After blowing past a self-imposed September deadline for passing a bill to stabilize the Affordable Care Act’s volatile individual market and prevent massive rate hikes from hitting people across the country, the negotiations around that bill are on life support, languishing without the backing of Republican leaders.
“We don’t have an agreement yet,” Sen. Lamar Alexander (R-TN), the chair of the Health, Education, Labor and Pensions Committee told reporters Tuesday. “We’ll keep talking.”
Asked if Senate Republican leadership is encouraging him to continue the negotiations, Alexander laughed. “I’m telling them that I am continuing the talks,” he quipped. “My hope would be that they would want to put it on the floor.”
This week, health insurance plans across the country submitted their final rates for 2018, many requesting massive double-digit rate hikes and explicitly citing uncertainty around Congress and the president’s plans for the individual market.
Rates in Florida are projected to jump 45 percent next year, while premiums in Utah are could increase by nearly 40 percent. While the majority of people in the individual market receive Obamacare tax credits and are largely cushioned from the rate hikes, not everyone receives those subsidies. The federal government also stands to pay much more in tax credits if rates go up.
In Alexander’s home state of Tennessee, the insurer Cigna is hiking premiums by 36.5 percent, and BlueCross BlueShield of Tennessee by 21 percent, “most of which is attributed to federal uncertainty,” according to The Tennesseean.
Some companies, citing the same uncertainty, exited certain state markets altogether, leaving patients there with just a couple of choices of plans.
In particular, the insurance companies say they’re in the dark as to whether President Trump will make good on his repeated threat to cut off billions in subsidy payments to insurance companies that help cover the cost of covering low-income patients with severe health needs. Alexander’s negotiations with Sen. Patty Murray (D-WA), which fell apart when Congress decided to make a last-ditch attempt to repeal Obamacare altogether, centered on taking this power out of Trump’s hands and stabilizing the market by guaranteeing the subsidy payments for two years. After the repeal effort failed, the Alexander-Murray negotiations resumed, but Alexander suggested that progress is proving elusive.
“We’re trying to find not just an agreement between the two of us, because that won’t do anything,” he said. “We’re trying to find a significant number of Republicans and Democrats who can agree on a limited, bipartisan plan to stabilize the market in 2018 and 2019.”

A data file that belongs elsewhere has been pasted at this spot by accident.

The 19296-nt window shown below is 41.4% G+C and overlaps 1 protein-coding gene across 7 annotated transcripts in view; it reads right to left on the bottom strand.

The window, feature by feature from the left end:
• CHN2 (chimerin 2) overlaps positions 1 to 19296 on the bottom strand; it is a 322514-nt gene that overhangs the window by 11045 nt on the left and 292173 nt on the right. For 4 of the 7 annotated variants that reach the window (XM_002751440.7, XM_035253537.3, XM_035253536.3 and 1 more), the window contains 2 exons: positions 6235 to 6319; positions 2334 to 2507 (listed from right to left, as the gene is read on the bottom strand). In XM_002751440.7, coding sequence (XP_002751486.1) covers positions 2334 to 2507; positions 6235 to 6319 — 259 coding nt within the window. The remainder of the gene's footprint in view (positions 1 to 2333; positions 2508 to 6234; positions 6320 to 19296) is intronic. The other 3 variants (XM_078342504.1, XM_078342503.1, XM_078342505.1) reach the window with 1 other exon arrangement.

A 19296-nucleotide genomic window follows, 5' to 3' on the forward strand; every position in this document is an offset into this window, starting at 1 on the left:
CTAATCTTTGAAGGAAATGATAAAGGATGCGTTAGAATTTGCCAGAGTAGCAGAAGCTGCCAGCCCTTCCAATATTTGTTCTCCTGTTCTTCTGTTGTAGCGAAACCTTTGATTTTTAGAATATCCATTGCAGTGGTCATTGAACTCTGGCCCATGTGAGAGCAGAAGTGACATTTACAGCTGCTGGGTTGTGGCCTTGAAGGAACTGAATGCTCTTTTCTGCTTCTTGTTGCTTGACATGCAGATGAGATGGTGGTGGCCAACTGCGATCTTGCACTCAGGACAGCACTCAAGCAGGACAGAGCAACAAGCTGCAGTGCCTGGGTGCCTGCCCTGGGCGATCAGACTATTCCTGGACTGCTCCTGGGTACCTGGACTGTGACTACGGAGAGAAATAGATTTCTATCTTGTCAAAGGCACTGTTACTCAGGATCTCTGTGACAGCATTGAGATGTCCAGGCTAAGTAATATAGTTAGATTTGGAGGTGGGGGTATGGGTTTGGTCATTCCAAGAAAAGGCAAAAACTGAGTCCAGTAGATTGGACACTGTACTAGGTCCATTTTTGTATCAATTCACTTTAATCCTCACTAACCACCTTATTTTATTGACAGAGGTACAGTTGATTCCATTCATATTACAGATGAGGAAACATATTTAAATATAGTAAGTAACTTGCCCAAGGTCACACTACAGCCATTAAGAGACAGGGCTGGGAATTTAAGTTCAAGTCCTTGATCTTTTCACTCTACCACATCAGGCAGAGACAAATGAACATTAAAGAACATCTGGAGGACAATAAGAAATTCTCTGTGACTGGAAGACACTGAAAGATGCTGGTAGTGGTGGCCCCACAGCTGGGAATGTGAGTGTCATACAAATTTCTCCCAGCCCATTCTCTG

Republican lawmakers told TPM that the issue did not even come up during a lunch meeting on Tuesday, and Sen. John Thune (R-SD), a member of the GOP leadership team, was noncommittal when he emerged.
“The question is whether, when they present their ideas, there will be sufficient support to move forward with something,” Thune told reporters. “I don’t know the answer to that at this point.”
But rank-and-file lawmakers on both sides of the aisle, pointing to the premium hikes happening across the country, stressed the need for urgent action.
“It’s absolutely essential that we do a stabilization bill in order to help provide more choices to consumers and lower premiums,” Sen. Susan Collins (R-ME) told TPM.
“We had hoped we’d be able to find some kind of consensus that would allow the states to be innovative and bring back the CSR [subsidies],” lamented Sen. Mike Rounds (R-SD). “Unfortunately, at this point, we don’t have it. Without it, there will be chaos in the market.”
“We’ve got a very serious problem in the individual market,” a grave Sen. Bernie Sanders (I-VT) told TPM. “Rates are going up. It’s something that should be dealt with and these guys are working on it. I hope they succeed.”
Alice Ollstein is a reporter at Talking Points Memo, covering national politics. She graduated from Oberlin College in 2010 and has been reporting in DC ever since, covering the Supreme Court, Congress and national elections for TV, radio, print, and online outlets. Her work has aired on Free Speech Radio News, All Things Considered, Channel News Asia, and Telesur, and her writing has been published by The Atlantic, La Opinión, and The Hill Rag. She was elected in 2016 as an at-large board member of the DC Chapter of the Society of Professional Journalists. Alice grew up in Santa Monica, California and began working for local newspapers in her early teens.